About 20 students and coordinators spent their Saturday night meandering through Isla Vista with clipboards and orange “Legal Observer” pins, keeping an eye on the I.V. Foot Patrol (IVFP).
Students in this quarter’s Law & Society 4: Police and Community Rights class followed officers and recorded their actions as part of training to become certified legal observers through the Midnight Special Law Collective. The collective is a nonprofit organization that provides legal training to community members with the goal of creating better relations between the police and community residents.
Two UCSB students began the class last year under the title Law & Society 199 in response to allegations of police misconduct in I.V. Class members serve as witnesses to how police officers treat I.V. residents, including students, families and minority groups, said current class coordinator Sarika Sinha.
“We want to make sure residents are treated safely,” Sinha said.
Legal observers look and listen for such things as the language used by officers, any physical contact and general interaction with detainees, said class coordinator Chaz Whatley. Students write up formal reports of what they observe, including the officers’ activities, names and badge numbers.
Class coordinator Rami Hanna said the class serves the interests of I.V.’s residents.
“We want to prevent officers from … overstepping their bounds by having four people arrest one person, or asking hundreds of questions and calling the person drunk because they can’t answer everything,” Hanna said.
Besides observing officer behavior, Sinha said class coordinators speak with IVFP representatives, particularly Lt. Sol Linver, on a regular basis.
“They know what we’re up to and they want to take a roll in what we’re doing,” she said.
For Saturday night’s observation, the class met at Java Jones at 10:15 p.m. Coordinators distributed clipboards and orange “Legal Observer” badges made of construction paper and safety pins. From there, the class headed out to Del Playa Drive in three groups, each led by a class coordinator.
Between the groups, students witnessed one arrest and two citations.
At 10:50 p.m., one group noticed a man pulled over on the corner of Sabado Tarde Road and Camino del Sur. He was sitting on the curb as officers searched his car and his trunk.
The man said he was pulled over because police said the hip hop music playing in his car was too loud. Police found nothing in his car and he was not cited.
Soon afterward, legal observer Jeremy Way said the same officers began questioning a group of six girls on their way to a toga party. One girl had a can of soda that officers smelled to check for alcohol. The can was apparently free of alcohol and the officers sent the girls on their way.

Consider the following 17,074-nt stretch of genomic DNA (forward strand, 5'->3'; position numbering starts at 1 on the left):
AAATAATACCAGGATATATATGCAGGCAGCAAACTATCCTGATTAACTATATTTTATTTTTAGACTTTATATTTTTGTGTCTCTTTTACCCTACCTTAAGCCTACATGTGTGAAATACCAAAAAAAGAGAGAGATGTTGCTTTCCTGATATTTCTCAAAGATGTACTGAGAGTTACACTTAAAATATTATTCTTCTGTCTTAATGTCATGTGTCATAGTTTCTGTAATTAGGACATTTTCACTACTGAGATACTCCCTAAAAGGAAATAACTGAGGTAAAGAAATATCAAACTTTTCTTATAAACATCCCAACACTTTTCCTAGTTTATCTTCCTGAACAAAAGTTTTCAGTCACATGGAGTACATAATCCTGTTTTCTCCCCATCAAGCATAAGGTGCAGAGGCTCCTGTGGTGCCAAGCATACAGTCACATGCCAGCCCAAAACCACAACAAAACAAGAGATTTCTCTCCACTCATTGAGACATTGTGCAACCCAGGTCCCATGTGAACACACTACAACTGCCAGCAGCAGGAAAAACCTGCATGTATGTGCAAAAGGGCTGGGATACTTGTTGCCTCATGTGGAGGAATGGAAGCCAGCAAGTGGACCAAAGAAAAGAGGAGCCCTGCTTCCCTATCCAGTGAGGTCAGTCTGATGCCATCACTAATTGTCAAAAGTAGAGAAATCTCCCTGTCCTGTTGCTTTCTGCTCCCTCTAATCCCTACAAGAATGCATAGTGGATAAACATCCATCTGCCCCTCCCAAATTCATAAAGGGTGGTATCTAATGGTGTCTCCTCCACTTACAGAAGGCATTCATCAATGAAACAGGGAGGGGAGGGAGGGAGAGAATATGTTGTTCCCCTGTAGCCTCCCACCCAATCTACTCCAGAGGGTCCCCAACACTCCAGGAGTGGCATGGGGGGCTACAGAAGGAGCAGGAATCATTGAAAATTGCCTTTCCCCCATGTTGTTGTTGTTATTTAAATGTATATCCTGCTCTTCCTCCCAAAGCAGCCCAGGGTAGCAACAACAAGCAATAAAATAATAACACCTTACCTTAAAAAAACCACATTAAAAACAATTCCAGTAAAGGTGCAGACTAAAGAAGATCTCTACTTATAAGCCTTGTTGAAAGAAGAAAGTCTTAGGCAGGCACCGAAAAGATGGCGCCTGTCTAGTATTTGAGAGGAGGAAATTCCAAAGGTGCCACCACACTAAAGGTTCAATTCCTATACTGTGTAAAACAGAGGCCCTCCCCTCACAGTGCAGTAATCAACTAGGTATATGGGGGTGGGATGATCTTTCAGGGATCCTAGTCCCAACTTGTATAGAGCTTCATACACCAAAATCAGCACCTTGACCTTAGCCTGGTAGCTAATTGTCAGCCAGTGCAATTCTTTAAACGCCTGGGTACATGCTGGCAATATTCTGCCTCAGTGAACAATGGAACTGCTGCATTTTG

Fifteen minutes later, the group saw four officers standing on the side of the street. The group approached them, introduced themselves and explained their objectives to the officers.
Deputies Williams, Wilson and Johnson asked the observers questions about their procedures and objectives. They encouraged Sinha to have an IVFP officer come speak to the class.
Farther down the street, the group witnessed a group of officers on bicycles in the driveway of 6654 Sabado Tarde Rd. When the group arrived, two officers were questioning a man in the driveway, while another officer kept the four girls who lived in the house at a distance. The same officer also told two legal observers to stand farther away.
Within five minutes, three more officers arrived at the scene. The man was cited for public urination.
At 11:30 p.m., all three groups met on the 6700 block of DP to share what they had witnessed in a debriefing session.
Hanna said his group saw police cite a man for possession of an open container of alcohol in public. The man had a 20-ounce soda bottle in his pocket, Hanna said, which police checked and found to contain alcohol.
Hanna said his group also saw a woman being arrested for public intoxication.
Midnight Special Law Collective representative Katie Maynard said her group witnessed a “protective arrest.” Maynard said the group saw a man and woman who appeared intoxicated. Officers arrested the woman, while the man was left alone. Maynard said she assumed the woman was arrested because officers thought she might be sexually assaulted if left alone with the man.
“The woman was taken from DP and put in the paddy-wagon and taken away,” she said. “We don’t know the charge.”
Maynard said she feels the arrest was sexist, and her group plans to report the incident.
During the debriefing session, Maynard instructed the group to only report what they saw, and not what any other group members told them. Although they did not witness as much activity as he would have liked, Hanna said the night was an overall success.
“Everyone [recognized] us and everyone said they were very happy that we were out there,” Hanna said.